Academic journal article The Arkansas Historical Quarterly

Vote as You Pray: The 1928 Election in Washington County, Arkansas

Academic journal article The Arkansas Historical Quarterly

Vote as You Pray: The 1928 Election in Washington County, Arkansas

Article excerpt

ON OCTOBER 20, 1928, AN ADVERTISEMENT in the Fayetteville Daily Democrat informed readers that Washington County, Arkansas's most prominent clergyman, Rev. H. K. Morehead, had failed to pay his poll tax, rendering him ineligible to vote in that year's election. The ad crowed, "After weeks of labor in an effort to persuade Southern Democrats to desert the party of their fathers and join hands with the most corrupt political machine the world has ever known, it develops that the Reverend Gentlemen . . . is unable to vote." Paid for by the Smith-Robinson Club of Washington County, the ad suggested, "A man unwilling to contribute ONE DOLLAR to the common school fund for a poll tax, has no right to advise Democrats how to vote."1 The advertisement clearly illustrates not only Democrats' fears that white southerners would shrug off their traditional allegiances in the 1928 presidential election but also the complex collision of church and state that occurred that year in Arkansas. Many Protestant leaders around the country voiced their disapproval of Democratic presidential candidate Alfred E. Smith because of his perceived hostility to prohibition and his Catholicism. But Reverend Morehead and other Arkansas ministers were immersed in another controversy mixing religion and politics. In that same election, the state's voters would determine the fate of Initiated Act No. 1, which would ban the teaching of evolution in tax-supported schools. Numerous ministers around the state had been campaigning to remove evolution from schools' curriculum since 1926. Religious elements in the presidential campaign compounded the controversy, creating complex fractures in longstanding party and religious allegiances.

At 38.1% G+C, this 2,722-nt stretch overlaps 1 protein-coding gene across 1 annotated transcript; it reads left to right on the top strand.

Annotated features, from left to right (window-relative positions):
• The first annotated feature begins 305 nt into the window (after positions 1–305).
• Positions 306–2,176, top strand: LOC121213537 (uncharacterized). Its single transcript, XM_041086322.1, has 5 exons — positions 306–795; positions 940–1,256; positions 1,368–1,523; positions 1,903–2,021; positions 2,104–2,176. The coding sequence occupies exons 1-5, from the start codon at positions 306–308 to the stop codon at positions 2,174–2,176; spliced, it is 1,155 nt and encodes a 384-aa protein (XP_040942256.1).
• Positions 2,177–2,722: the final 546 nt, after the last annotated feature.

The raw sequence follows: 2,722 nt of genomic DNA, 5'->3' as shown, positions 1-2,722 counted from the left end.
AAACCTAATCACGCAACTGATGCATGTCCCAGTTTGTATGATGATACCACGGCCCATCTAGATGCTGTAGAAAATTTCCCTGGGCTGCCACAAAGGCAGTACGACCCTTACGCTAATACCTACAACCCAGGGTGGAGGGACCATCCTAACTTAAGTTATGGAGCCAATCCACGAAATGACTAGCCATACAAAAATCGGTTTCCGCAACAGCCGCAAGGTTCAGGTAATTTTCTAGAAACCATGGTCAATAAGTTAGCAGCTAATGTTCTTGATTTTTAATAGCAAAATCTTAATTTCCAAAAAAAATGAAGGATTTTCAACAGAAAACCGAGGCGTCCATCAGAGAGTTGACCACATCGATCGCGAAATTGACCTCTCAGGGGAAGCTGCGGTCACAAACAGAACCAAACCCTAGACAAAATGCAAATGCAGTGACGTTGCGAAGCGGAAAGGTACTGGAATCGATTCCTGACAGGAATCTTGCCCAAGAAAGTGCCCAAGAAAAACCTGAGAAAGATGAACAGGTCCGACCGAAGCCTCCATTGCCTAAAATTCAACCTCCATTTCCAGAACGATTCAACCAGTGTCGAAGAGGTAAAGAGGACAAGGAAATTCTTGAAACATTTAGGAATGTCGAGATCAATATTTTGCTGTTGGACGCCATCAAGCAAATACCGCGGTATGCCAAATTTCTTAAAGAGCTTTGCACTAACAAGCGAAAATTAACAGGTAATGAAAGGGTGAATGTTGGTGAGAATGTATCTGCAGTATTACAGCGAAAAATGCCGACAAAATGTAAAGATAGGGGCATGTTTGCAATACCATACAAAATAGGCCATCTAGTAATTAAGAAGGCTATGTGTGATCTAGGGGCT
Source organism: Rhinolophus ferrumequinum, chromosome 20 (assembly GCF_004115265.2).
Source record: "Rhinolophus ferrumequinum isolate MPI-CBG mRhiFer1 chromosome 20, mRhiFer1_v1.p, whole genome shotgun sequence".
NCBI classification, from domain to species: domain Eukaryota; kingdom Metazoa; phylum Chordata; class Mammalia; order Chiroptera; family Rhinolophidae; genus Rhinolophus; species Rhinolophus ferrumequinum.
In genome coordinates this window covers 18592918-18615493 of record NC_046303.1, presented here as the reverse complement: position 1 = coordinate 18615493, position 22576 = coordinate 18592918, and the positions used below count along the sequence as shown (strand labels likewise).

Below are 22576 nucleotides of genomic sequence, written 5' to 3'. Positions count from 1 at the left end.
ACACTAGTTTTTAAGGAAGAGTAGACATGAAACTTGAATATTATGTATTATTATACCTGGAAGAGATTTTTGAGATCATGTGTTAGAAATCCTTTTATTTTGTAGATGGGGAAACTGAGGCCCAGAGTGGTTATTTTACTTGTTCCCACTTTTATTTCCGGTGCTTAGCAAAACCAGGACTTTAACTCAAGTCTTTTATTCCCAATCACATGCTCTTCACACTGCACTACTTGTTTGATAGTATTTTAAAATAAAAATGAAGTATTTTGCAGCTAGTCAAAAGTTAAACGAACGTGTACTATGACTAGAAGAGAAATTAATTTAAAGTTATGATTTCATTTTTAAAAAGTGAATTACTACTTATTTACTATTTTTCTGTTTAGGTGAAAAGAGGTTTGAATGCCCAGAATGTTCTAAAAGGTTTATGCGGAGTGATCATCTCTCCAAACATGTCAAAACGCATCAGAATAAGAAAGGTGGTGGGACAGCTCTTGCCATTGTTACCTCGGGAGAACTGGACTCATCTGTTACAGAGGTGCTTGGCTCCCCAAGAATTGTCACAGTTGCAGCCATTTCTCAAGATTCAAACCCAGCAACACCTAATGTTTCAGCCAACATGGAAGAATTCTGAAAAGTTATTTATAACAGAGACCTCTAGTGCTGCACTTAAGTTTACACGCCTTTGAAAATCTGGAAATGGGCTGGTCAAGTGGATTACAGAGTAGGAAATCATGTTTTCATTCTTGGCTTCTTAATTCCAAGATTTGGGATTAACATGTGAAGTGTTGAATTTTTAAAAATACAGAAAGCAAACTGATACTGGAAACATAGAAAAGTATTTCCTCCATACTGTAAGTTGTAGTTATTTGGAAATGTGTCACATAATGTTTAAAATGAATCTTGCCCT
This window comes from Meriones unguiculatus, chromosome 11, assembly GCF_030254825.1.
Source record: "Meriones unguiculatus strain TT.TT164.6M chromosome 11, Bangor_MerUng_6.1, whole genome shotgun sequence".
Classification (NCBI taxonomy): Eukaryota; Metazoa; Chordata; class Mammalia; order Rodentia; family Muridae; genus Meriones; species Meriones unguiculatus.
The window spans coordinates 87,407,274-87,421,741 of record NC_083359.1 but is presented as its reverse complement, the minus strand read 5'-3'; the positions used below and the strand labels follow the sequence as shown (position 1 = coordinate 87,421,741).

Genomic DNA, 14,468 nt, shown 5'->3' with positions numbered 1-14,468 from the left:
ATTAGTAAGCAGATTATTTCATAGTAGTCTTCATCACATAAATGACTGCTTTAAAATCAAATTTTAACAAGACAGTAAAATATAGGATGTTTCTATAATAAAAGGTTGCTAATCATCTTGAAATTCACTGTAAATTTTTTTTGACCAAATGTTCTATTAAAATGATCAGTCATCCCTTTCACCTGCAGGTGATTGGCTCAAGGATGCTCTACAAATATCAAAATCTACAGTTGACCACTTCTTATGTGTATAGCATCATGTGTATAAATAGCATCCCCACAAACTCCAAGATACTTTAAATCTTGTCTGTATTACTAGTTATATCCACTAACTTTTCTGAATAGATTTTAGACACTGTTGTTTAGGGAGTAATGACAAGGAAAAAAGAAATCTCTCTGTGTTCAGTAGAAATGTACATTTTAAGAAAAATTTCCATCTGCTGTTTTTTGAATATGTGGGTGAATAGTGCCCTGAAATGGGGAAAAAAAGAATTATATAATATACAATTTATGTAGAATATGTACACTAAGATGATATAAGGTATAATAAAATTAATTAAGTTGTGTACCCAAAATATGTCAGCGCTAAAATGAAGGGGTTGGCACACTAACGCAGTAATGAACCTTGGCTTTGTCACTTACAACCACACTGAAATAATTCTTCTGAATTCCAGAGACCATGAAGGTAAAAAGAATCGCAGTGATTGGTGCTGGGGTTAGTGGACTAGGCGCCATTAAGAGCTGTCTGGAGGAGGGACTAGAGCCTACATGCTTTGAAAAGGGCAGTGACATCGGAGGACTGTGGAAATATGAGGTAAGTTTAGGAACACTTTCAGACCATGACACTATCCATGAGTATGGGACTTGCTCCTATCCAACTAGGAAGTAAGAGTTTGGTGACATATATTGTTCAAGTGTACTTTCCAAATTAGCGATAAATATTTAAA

Washington County was one of many Arkansas counties where evolution and Al Smith were public, fiercely contested issues that brought the church into the political realm. Local Protestant leaders urged both the passage of Initiated Act No. 1 and the election of Smith's Republican opponent Herbert Hoover. They might appear to have made their case, since similar proportions of voters backed Hoover and voted to ban the teaching of evolution. Despite the county's longstanding loyalty to the Democratic party, the Republican presidential candidate received 56 percent of its votes, a twenty-point increase from the 1924 election. By contrast, Hoover topped the 1924 totals by just ten points statewide. Washington County, the home of the state's flagship university, passed the anti-evolution act with a 61 percent majority, close to the 63 percent majority statewide. But the seeming closeness of the Hoover and antievolution vote masked deep differences within the county. Only 30 percent of voters in the county seat of Fayetteville favored the act, making evident the conflict that emerged between church leaders and the university community. University president John C. Futrall and much of his faculty were among the state's most vocal opponents of the teaching ban. Other communities in the county showed considerable variation in their voting against the wet Catholic Smith and for the ban on the teaching of evolution, making clear that different sets of people were responsible for the Hoover and anti-evolution majorities. The county was not moving in lockstep with its ministers.

Al Smith received only 41 percent of the popular vote in 1928 and lost the electoral vote, 444 to 87.2 Republicans carried four southern states-Texas, Virginia, Florida, and North Carolina-for the first time since Reconstruction, as well as Tennessee and Kentucky. Historians disagree on the reasons for Republican success, but most cite Smith's Catholicism, Democrats' more lenient prohibition platform, and the country's economic prosperity. Some also cite Smith's urban, immigrant roots and his connection with New York City's Tammany Hall machine. Most southern Democrats could have found several reasons not to vote for Smith, as many were dry Protestants who might be suspicious of Catholicism and urbanites. …

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